South-central Alaska is so warm, an annual winter dog weight-pulling contest in Anchorage has been canceled because there's not enough snow. Kenai Peninsula roads have taken a beating with constant freezing and thawing.
Winters in the state can vary wildly, as any old-timer knows. But weather records dating back to 1917 show that most months of January have some kind of warming episode, said Bob Hopkins, chief meteorologist with the Anchorage office of the National Weather Service.
"It would be more unusual if we didn't have a couple of 40-degree days," Hopkins said. "Generally, those days are windy, mucky, slippery and just plain lousy."
The towns of Homer and Palmer had high temperatures of 46 degrees Tuesday, and it reached 43 degrees in Anchorage. But it was expected to cool down Wednesday, with a high of 37.
Some years the mild spells are more pronounced than others, especially winters like this one that are toyed with by El Nino, a phenomenon caused by disruptions in the Pacific Ocean's temperature.
So folks in Alaska, particularly in the southern end, might be trudging through slushy puddles while elsewhere people are bundled up in mittens and parkas.
Pat Anderson wishes Anchorage snow would stick. Anderson, an executive with Spenard Builders Supply, had to cancel an annual dog weight-pulling contest the company has sponsored for 17 years. The event, which had been scheduled for Saturday, features dogs competing by pulling heavy loads on sleds.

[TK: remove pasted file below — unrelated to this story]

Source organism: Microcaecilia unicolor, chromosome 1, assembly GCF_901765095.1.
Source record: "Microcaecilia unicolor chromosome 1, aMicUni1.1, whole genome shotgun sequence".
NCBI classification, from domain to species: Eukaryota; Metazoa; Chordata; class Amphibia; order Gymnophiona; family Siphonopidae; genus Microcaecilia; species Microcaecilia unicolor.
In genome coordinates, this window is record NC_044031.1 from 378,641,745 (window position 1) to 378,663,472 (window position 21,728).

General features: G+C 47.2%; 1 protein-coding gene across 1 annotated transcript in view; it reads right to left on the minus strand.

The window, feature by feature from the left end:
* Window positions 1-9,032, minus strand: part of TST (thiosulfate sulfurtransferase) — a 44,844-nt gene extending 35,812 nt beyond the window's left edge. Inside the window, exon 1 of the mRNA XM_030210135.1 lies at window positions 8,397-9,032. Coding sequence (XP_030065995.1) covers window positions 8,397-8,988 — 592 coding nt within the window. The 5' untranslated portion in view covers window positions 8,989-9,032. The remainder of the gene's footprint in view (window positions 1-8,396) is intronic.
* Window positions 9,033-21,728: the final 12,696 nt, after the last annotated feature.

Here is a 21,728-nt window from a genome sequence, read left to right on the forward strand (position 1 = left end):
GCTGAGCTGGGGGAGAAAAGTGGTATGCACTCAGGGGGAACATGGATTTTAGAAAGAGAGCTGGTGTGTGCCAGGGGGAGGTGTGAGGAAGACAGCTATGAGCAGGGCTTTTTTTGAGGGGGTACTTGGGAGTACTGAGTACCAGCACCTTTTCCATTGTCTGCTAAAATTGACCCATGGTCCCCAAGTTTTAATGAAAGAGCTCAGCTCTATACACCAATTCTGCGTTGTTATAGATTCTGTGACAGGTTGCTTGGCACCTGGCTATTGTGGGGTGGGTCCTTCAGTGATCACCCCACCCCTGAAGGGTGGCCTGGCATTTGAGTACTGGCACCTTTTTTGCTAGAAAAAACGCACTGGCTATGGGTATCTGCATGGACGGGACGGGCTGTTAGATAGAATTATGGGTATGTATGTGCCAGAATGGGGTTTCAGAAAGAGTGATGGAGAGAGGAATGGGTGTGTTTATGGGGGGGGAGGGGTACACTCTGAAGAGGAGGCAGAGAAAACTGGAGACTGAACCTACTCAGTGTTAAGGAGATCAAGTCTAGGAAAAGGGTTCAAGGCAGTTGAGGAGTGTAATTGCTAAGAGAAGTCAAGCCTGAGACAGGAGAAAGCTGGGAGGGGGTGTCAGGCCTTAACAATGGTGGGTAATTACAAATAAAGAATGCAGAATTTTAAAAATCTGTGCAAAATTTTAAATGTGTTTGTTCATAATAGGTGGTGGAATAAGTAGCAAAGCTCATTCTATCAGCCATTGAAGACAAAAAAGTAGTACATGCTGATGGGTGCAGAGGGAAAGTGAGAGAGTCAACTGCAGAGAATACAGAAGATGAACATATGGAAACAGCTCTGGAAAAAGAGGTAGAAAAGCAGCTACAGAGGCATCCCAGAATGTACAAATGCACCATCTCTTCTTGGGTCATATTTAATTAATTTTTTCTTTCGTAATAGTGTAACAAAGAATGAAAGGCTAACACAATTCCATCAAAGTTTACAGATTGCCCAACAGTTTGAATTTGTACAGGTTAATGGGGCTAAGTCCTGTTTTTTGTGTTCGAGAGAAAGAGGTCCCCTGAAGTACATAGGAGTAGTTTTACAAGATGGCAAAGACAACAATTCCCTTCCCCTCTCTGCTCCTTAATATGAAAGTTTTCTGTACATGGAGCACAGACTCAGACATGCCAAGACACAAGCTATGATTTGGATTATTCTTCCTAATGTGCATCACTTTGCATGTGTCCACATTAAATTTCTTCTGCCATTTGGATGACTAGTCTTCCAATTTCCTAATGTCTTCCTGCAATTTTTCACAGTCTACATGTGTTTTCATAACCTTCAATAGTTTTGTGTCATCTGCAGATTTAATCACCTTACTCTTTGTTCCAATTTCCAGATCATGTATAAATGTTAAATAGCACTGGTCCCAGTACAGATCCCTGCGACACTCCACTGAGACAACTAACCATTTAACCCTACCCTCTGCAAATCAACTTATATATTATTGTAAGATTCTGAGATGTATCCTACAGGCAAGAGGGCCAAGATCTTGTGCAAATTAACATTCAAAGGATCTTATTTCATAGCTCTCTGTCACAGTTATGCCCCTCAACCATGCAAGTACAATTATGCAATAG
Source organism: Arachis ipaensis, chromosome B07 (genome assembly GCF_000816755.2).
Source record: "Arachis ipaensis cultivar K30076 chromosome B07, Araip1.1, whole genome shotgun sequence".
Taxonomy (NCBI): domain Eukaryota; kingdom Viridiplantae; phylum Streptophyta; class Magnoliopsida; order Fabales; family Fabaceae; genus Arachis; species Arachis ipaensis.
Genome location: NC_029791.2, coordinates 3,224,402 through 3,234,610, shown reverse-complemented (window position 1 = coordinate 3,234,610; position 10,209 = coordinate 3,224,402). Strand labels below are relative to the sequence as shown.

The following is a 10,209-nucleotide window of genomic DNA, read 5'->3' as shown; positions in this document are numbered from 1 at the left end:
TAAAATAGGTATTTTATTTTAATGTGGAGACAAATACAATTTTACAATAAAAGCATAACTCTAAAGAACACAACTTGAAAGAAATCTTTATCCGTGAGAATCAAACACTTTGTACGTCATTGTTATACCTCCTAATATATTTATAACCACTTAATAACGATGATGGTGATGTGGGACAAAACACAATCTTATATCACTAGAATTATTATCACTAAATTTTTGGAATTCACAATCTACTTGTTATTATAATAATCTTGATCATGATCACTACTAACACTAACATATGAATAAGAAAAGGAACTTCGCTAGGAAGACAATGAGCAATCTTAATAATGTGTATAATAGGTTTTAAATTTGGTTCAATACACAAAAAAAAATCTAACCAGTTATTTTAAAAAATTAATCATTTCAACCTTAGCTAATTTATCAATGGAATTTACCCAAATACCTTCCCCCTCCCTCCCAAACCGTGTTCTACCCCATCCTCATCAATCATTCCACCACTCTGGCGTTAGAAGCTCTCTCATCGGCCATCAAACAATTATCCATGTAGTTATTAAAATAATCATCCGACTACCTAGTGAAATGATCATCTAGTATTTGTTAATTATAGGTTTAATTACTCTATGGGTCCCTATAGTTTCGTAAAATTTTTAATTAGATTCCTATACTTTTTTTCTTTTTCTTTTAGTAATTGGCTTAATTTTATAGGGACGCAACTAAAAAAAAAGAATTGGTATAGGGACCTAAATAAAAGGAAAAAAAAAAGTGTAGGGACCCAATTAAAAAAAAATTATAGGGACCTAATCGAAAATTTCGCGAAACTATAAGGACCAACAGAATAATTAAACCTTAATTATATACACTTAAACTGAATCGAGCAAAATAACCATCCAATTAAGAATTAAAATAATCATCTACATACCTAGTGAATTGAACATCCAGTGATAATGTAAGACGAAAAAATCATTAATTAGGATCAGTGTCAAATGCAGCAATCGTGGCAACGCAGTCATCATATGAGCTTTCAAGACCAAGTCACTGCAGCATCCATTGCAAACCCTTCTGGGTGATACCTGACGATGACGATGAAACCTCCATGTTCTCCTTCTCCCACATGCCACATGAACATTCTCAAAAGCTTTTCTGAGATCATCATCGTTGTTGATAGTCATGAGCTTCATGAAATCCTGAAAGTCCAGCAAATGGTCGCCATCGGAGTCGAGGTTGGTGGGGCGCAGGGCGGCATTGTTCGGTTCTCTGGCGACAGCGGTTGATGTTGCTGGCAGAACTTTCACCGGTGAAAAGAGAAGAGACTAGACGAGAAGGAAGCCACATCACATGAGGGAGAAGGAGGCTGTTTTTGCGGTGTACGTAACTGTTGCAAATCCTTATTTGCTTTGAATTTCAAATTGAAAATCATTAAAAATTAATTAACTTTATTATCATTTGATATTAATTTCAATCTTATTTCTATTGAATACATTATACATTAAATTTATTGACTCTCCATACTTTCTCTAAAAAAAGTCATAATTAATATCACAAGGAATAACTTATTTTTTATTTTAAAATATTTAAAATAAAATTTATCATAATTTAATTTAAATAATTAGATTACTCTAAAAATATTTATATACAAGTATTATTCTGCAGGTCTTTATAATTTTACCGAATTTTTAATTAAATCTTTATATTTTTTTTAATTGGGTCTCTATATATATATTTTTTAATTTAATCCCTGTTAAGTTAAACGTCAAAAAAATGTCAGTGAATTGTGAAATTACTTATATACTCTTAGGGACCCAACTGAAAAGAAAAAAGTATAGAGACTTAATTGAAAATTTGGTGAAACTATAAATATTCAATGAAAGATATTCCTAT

"It's become such a tradition," Anderson said. "But safety is an important thing for the dogs and we don't have enough of a snow and ice pack. That's what makes the loads go into a slide - and we're just down to gravel. Hopefully, it will be held again next year."
The contest also was scrubbed in 2002, a year of little snow. An unusually warm winter that year also forced organizers of the Iditarod Trail Sled Dog Race to change the traditional route and move the start north to Fairbanks.
It's too early to worry about weather woes in this year's race, Iditarod executive director Stan Hooley said from headquarters in soggy Wasilla. Besides, farther north, mushers were enjoying the bounty of snow.
"Today it certainly doesn't look good here but my calendar tells me there are 59 days before this thing takes place," he said. "We all know things in Alaska can change dramatically in 24 hours."
By Rachel D'Oro